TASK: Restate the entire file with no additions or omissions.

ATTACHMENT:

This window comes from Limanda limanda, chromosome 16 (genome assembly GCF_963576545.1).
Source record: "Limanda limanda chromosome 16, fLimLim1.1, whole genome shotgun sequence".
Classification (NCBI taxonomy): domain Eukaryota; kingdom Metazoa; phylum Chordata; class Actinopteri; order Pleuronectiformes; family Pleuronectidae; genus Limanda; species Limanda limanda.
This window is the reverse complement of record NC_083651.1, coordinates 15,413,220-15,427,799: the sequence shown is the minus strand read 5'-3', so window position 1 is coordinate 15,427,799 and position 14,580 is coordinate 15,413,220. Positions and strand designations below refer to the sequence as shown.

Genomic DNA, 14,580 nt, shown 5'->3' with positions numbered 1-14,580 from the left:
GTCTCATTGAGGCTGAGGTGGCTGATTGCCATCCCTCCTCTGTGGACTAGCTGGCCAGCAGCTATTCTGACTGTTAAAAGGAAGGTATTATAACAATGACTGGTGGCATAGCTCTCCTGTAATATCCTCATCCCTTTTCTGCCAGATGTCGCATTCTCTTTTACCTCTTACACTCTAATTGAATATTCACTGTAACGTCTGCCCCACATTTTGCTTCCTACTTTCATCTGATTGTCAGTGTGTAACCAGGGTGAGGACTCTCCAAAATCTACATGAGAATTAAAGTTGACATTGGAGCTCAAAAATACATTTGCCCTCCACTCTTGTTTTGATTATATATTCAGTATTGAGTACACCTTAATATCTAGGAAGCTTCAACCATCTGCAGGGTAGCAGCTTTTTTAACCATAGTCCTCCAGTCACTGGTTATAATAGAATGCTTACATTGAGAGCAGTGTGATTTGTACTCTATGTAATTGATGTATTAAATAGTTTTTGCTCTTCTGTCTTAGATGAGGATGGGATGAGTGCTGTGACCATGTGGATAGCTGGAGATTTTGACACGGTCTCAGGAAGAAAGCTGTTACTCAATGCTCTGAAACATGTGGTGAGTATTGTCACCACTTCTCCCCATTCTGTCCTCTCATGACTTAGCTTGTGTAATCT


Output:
This window comes from Limanda limanda, chromosome 16 (genome assembly GCF_963576545.1).
Source record: "Limanda limanda chromosome 16, fLimLim1.1, whole genome shotgun sequence".
Classification (NCBI taxonomy): domain Eukaryota; kingdom Metazoa; phylum Chordata; class Actinopteri; order Pleuronectiformes; family Pleuronectidae; genus Limanda; species Limanda limanda.
This window is the reverse complement of record NC_083651.1, coordinates 15,413,220-15,427,799: the sequence shown is the minus strand read 5'-3', so window position 1 is coordinate 15,427,799 and position 14,580 is coordinate 15,413,220. Positions and strand designations below refer to the sequence as shown.

Genomic DNA, 14,580 nt, shown 5'->3' with positions numbered 1-14,580 from the left:
GTCTCATTGAGGCTGAGGTGGCTGATTGCCATCCCTCCTCTGTGGACTAGCTGGCCAGCAGCTATTCTGACTGTTAAAAGGAAGGTATTATAACAATGACTGGTGGCATAGCTCTCCTGTAATATCCTCATCCCTTTTCTGCCAGATGTCGCATTCTCTTTTACCTCTTACACTCTAATTGAATATTCACTGTAACGTCTGCCCCACATTTTGCTTCCTACTTTCATCTGATTGTCAGTGTGTAACCAGGGTGAGGACTCTCCAAAATCTACATGAGAATTAAAGTTGACATTGGAGCTCAAAAATACATTTGCCCTCCACTCTTGTTTTGATTATATATTCAGTATTGAGTACACCTTAATATCTAGGAAGCTTCAACCATCTGCAGGGTAGCAGCTTTTTTAACCATAGTCCTCCAGTCACTGGTTATAATAGAATGCTTACATTGAGAGCAGTGTGATTTGTACTCTATGTAATTGATGTATTAAATAGTTTTTGCTCTTCTGTCTTAGATGAGGATGGGATGAGTGCTGTGACCATGTGGATAGCTGGAGATTTTGACACGGTCTCAGGAAGAAAGCTGTTACTCAATGCTCTGAAACATGTGGTGAGTATTGTCACCACTTCTCCCCATTCTGTCCTCTCATGACTTAGCTTGTGTAATCT